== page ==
Labor Day Travel Is Dangerous Right Now. Here Are 4 Ways to Do It Safely, Experts Say

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You might want to rethink your Labor Day weekend plans — whether you're vaccinated or not.

The country's level of Covid-19 transmission is currently so high that even fully vaccinated people need to mask up and seriously consider the safety risks of traveling, said Dr. Rochelle Walensky, director of the Centers for Disease Control and Prevention, at a White House briefing Tuesday. If you're unvaccinated, traveling is not recommended at all.

When you travel, you encounter more people over the course of your journey than you would on a given day at home, explains Rachel Graham, assistant professor in the epidemiology department at the Gillings School of Global Public Health at the University of North Carolina at Chapel Hill. Right now, any Covid transmission is a problem, whether you experience symptoms or not, because it fuels the "continued dissemination of the Delta variant," she says.

That means your long-awaited family reunion or long weekend at the beach could be potentially dangerous, even for the 53% of the U.S. population who are fully vaccinated for Covid.

If you're fully vaccinated and still eager to get away, here's how to do it safely, according to experts:

Figure out your whole group's risk

If you're traveling with a group of people, take everyone's individual risk into account — from your immunocompromised elderly relatives to your nieces and nephews who are in school.

Everyone's risk is different, and nobody is totally in the clear. For example, a multi-generational group including young children ineligible to get the Covid vaccine would need to exercise more caution than a group of adults who are fully vaccinated. If everyone in your travel party is fully vaccinated, your risk of getting a severe illness is significantly lower, "but your risks of transmission are still kind of up there," Graham says.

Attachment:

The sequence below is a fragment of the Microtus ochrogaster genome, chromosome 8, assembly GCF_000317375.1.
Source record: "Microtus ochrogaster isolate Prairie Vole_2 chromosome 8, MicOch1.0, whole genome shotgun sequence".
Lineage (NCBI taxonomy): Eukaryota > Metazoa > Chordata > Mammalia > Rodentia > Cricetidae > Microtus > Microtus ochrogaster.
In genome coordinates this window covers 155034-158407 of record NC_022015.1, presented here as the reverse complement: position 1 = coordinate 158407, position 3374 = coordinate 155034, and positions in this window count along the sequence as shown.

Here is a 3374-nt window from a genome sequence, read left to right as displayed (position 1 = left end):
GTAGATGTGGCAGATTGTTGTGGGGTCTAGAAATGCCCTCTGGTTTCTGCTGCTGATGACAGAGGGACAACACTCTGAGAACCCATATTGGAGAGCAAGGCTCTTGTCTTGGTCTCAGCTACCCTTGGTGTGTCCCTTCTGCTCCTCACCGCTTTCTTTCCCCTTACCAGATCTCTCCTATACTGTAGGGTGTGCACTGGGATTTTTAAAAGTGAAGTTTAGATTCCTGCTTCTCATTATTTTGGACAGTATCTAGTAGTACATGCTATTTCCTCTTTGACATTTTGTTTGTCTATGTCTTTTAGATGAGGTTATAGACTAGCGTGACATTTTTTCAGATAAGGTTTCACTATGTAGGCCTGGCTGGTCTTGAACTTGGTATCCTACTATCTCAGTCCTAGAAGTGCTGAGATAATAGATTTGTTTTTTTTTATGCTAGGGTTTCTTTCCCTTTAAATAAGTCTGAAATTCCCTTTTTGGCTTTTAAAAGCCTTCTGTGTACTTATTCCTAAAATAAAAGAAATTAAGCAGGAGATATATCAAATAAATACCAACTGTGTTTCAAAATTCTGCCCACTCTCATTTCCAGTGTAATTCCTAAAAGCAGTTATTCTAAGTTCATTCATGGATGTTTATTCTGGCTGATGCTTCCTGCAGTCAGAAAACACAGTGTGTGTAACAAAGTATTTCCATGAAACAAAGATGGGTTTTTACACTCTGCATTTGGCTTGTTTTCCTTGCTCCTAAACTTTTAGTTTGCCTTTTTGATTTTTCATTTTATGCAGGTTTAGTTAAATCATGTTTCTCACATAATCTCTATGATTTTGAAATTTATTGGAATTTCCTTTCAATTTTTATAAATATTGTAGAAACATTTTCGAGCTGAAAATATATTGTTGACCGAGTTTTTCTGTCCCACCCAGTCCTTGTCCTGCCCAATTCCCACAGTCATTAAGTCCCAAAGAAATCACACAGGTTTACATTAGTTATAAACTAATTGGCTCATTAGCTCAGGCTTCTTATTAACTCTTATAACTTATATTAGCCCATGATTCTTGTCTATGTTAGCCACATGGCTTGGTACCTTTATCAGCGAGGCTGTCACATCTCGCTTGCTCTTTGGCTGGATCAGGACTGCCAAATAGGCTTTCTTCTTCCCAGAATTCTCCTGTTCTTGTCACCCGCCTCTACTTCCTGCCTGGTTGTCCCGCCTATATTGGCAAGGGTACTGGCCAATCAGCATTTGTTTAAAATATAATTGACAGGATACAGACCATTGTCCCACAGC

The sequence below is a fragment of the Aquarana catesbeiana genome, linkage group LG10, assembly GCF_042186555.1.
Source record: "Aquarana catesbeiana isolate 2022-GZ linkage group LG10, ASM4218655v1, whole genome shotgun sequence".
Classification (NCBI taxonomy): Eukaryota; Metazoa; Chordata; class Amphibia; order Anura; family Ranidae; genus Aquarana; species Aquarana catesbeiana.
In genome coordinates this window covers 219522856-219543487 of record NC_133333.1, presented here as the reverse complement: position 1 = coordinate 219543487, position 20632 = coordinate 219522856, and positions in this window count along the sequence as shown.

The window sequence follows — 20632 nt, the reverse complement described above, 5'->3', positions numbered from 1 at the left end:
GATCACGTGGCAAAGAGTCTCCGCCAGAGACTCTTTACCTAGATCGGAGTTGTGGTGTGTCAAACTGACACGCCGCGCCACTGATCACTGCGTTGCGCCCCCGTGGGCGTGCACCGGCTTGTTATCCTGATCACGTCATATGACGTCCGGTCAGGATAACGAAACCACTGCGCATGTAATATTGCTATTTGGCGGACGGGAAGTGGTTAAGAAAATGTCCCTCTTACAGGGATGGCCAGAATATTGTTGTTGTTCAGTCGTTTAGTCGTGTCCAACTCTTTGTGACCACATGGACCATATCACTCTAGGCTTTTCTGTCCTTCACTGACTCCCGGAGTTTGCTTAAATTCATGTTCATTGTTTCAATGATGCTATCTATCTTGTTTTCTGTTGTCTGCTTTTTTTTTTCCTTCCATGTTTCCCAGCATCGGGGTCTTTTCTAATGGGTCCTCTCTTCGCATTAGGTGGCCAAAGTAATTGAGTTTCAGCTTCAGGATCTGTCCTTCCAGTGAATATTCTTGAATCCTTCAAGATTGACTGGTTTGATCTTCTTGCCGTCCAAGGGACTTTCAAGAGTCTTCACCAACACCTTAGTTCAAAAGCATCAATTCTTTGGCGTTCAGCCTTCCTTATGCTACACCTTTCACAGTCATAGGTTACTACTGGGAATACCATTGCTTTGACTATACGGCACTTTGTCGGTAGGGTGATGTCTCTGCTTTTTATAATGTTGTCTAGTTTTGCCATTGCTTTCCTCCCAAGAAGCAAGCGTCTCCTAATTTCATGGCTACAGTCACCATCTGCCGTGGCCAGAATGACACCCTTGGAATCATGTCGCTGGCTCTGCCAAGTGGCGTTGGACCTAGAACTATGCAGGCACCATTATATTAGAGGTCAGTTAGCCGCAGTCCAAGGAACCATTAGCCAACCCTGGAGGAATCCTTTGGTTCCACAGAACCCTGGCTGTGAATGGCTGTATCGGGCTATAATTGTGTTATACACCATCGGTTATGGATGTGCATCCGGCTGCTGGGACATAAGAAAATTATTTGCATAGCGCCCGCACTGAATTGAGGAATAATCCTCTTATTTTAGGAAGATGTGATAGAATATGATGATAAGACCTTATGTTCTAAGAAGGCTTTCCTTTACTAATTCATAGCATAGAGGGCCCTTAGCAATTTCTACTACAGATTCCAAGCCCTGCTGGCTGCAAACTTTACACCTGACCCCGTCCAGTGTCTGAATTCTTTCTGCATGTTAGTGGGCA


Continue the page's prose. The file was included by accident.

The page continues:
Most vaccinated folks who catch the delta variant in a "breakthrough infection" only experience mild symptoms, but they can still transmit the virus to others, including people at high risk of severe illness. "So, you have to take that risk into consideration," she says. In some situations, the safest decision might be to stay home and not travel at all.

Get on the same page about masking

The CDC's guidelines state that even fully vaccinated people must wear masks during travel on public transportation and while indoors in airports and other transportation hubs.

But once you arrive at your destination, be aware that local mask protocols can vary greatly. Research your destination's transmission and vaccination rates, as well as any mask mandates and safety guidelines in place, Graham says. And when in doubt, mask up.

"I would urge people to err on the side of caution as far as masking when you're indoors," Graham says, especially around large groups. "The more people you're around, the less sure you can be about whether or not everyone's going to be safe," she says.

If you're traveling with children, model good masking behavior so they're encouraged to follow suit, advises Dr. Tara Vijayan, assistant professor of medicine in the infectious diseases division and medical director of antimicrobial stewardship at the David Geffen School of Medicine at UCLA.

"It's harder, perhaps, when you're in a community that doesn't always want to mask. That may be a harder sell," she says, making it even more important to lead by example.

Choose only low-risk activities

Once you arrive at your destination, choosing safer activities can dial down your risk of Covid transmission.

Opting for outdoor activities that allow you to spread out, like hiking or going to an uncrowded beach, is smart. So is choosing to eat or drink at outdoor restaurants and bars. Mask up for crowded outdoor activities, like watching a parade or going to a concert, where it's tough to maintain social distance from others.

If you're hosting a Labor Day gathering, move the main attraction outdoors. Consider making it a backyard cookout or picnic, rather than an indoor dinner party. You can ask that guests wear masks when they're inside your home, especially if you're unsure about their vaccination status. The CDC recommends that even vaccinated people wear masks indoors in areas with high levels of Covid transmission.

The riskiest transmission scenario involves doing anything indoors with a large group without a mask, Vijayan says. Hitting up Labor Day sales at an indoor shopping center or sharing a movie theater with any unmasked moviegoers could be a recipe for disaster.

Get tested before you leave

The CDC says fully vaccinated people don't need to get a Covid test before traveling. But it's reasonable to seek out a test one to three days ahead of a trip, just so you have a clearer idea of your own status, Graham says.

"For personal responsibility, I would get tested before I would travel, just so that I would know ahead of time that — at least at the time that I was tested — I was not carrying a detectable amount of virus," she says.

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